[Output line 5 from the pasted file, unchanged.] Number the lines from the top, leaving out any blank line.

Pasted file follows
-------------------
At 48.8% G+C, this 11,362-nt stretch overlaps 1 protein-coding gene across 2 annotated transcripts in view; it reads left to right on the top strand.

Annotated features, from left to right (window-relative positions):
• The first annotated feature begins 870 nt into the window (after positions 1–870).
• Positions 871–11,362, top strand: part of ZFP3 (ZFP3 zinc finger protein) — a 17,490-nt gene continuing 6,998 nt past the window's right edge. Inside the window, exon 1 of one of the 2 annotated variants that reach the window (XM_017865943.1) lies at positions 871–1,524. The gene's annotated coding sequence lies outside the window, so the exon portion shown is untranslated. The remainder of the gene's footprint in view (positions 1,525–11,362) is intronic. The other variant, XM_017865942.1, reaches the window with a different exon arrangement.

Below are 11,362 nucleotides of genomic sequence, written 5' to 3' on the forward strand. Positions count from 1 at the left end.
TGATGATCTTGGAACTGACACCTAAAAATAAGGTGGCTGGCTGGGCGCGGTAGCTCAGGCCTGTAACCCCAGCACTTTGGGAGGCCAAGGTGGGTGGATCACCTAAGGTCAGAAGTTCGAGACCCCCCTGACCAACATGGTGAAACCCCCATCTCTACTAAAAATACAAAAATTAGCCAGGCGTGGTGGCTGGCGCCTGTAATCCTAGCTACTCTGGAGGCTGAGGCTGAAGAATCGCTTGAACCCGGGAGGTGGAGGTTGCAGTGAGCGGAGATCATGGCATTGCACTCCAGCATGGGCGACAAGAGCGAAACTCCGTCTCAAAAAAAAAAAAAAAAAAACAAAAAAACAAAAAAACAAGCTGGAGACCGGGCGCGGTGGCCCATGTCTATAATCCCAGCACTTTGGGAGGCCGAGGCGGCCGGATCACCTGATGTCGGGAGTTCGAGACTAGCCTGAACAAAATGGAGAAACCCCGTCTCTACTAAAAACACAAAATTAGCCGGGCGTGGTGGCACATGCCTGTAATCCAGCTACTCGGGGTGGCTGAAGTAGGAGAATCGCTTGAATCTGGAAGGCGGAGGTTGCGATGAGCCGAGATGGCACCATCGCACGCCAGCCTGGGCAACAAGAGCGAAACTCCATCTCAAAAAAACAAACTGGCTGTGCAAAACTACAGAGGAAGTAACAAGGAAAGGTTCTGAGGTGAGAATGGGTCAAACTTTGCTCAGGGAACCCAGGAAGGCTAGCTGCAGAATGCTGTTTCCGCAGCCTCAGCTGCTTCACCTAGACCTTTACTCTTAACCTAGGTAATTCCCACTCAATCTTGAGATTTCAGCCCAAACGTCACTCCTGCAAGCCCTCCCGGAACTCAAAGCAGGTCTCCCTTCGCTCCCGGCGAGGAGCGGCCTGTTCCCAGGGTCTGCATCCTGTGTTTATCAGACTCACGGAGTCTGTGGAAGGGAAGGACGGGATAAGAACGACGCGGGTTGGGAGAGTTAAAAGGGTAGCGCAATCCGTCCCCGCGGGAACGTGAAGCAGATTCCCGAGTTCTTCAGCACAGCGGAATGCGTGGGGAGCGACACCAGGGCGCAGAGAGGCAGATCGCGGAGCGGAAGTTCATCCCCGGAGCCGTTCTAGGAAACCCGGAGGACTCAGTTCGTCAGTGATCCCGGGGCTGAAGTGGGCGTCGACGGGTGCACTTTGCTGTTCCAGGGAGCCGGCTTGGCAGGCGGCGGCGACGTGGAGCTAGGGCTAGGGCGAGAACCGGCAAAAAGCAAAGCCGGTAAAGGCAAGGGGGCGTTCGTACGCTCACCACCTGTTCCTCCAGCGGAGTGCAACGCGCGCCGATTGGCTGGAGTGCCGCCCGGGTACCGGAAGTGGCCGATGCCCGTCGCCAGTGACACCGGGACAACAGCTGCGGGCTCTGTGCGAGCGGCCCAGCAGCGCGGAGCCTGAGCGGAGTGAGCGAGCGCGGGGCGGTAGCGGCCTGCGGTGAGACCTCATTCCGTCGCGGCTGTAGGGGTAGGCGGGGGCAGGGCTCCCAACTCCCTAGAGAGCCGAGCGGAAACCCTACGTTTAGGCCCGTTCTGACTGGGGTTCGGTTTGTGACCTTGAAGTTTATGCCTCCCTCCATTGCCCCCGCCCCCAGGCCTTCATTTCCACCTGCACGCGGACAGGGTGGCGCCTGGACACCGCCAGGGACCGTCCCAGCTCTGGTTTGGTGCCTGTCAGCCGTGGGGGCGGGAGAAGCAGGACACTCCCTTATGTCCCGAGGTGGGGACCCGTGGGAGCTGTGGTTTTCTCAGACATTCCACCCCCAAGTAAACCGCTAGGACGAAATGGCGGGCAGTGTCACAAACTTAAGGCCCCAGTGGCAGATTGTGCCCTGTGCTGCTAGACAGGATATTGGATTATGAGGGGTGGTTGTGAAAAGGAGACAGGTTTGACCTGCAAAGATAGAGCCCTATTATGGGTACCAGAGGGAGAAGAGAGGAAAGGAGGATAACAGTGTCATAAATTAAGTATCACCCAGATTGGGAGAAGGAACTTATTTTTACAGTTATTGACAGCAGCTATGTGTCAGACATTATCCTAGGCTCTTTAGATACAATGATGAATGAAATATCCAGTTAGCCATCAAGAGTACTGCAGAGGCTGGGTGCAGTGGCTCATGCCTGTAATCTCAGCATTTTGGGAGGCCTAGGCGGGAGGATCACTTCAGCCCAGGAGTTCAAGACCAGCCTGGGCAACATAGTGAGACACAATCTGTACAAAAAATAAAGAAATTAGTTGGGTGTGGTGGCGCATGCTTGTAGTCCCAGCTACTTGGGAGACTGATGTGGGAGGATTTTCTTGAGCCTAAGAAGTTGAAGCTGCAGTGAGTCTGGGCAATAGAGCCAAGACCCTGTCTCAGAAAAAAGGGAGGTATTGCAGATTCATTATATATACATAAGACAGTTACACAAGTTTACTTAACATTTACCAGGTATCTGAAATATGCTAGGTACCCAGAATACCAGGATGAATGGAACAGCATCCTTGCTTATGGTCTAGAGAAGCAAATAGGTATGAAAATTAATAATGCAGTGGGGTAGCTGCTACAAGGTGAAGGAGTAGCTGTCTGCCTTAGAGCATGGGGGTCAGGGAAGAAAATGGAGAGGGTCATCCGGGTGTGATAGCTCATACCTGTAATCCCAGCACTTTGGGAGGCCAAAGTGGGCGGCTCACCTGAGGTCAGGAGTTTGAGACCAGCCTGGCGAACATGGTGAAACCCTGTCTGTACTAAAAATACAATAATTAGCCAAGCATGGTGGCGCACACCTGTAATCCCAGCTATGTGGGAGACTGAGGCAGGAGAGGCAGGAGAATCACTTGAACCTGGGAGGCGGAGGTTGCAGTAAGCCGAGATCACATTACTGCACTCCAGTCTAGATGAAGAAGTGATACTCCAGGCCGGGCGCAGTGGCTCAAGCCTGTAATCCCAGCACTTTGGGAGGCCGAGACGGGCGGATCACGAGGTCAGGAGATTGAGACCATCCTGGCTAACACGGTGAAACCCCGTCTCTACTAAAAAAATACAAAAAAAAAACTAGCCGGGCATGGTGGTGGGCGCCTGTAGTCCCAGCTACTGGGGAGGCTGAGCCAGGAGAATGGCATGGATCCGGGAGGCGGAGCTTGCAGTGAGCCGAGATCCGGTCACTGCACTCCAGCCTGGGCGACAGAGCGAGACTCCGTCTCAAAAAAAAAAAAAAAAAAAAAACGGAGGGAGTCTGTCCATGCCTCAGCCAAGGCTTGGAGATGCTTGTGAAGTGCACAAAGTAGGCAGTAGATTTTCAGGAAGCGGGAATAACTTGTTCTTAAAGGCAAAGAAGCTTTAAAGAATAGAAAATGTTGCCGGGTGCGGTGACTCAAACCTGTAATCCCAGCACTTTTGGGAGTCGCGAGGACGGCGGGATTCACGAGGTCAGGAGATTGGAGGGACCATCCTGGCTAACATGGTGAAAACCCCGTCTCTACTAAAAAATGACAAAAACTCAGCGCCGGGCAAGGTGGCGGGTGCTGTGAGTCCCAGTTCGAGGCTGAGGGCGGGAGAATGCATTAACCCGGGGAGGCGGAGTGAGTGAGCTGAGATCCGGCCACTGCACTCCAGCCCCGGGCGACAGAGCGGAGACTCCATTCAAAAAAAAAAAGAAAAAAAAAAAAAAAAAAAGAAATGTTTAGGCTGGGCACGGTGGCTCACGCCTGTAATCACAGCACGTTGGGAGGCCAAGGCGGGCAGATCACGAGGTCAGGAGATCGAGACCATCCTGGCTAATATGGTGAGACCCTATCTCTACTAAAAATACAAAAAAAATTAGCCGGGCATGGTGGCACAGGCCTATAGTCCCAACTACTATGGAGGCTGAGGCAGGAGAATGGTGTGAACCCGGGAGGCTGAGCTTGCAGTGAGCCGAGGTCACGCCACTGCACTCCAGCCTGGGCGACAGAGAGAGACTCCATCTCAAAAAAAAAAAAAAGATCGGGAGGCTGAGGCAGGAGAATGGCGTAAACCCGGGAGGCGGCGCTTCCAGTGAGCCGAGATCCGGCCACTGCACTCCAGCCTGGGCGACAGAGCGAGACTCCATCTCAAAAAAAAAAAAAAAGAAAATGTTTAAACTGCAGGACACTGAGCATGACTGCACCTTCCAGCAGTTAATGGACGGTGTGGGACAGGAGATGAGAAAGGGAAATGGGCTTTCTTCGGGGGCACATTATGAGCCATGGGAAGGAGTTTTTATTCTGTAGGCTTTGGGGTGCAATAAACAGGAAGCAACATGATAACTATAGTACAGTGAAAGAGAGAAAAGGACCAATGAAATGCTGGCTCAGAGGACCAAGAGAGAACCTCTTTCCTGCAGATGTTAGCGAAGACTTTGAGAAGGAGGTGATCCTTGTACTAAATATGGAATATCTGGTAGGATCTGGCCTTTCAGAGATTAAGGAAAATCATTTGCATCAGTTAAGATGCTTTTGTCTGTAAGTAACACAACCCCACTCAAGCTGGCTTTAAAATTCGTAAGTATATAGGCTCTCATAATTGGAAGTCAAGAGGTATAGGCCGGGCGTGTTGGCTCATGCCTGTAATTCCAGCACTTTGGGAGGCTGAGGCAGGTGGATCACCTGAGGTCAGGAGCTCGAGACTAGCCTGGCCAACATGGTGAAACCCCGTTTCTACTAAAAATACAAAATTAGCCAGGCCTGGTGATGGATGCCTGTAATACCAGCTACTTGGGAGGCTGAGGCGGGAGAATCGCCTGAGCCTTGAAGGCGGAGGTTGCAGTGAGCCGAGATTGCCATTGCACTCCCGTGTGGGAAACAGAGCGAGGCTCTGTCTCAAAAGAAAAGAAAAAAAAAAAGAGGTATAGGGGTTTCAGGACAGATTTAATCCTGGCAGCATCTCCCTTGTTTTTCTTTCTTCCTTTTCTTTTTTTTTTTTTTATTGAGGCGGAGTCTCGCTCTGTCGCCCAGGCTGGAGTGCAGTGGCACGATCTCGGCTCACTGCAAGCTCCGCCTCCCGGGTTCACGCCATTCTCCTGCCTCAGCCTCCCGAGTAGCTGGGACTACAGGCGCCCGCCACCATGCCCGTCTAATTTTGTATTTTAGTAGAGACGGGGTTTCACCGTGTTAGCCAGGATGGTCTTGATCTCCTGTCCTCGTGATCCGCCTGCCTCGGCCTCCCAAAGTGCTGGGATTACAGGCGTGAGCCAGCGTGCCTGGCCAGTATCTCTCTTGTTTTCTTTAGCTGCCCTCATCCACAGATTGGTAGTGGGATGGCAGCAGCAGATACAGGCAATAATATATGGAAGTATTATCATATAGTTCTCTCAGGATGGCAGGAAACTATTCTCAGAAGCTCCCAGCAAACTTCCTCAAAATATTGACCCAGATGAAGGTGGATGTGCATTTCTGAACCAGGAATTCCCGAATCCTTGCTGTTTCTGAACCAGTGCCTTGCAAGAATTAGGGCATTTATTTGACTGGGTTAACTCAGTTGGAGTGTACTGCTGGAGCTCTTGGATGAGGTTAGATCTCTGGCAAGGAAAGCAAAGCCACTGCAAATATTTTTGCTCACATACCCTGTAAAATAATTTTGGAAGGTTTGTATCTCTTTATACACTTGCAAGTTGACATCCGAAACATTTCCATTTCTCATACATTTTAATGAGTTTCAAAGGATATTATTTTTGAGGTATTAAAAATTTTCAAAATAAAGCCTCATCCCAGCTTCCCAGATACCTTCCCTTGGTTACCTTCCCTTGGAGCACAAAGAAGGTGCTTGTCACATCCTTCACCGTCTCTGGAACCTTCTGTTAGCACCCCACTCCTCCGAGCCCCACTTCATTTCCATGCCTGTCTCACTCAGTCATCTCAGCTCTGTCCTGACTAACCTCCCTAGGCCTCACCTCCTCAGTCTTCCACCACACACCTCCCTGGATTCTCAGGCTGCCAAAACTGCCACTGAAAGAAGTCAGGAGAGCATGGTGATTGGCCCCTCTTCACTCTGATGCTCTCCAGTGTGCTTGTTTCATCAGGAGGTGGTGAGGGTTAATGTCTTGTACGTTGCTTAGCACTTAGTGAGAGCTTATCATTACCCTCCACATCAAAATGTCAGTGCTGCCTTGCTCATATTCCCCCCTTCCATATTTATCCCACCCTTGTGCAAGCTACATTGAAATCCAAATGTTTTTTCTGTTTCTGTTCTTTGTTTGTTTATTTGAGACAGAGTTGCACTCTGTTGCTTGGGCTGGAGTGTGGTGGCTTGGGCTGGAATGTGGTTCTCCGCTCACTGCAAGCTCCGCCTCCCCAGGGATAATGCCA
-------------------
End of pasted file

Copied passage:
Below are 11,362 nucleotides of genomic sequence, written 5' to 3' on the forward strand. Positions count from 1 at the left end.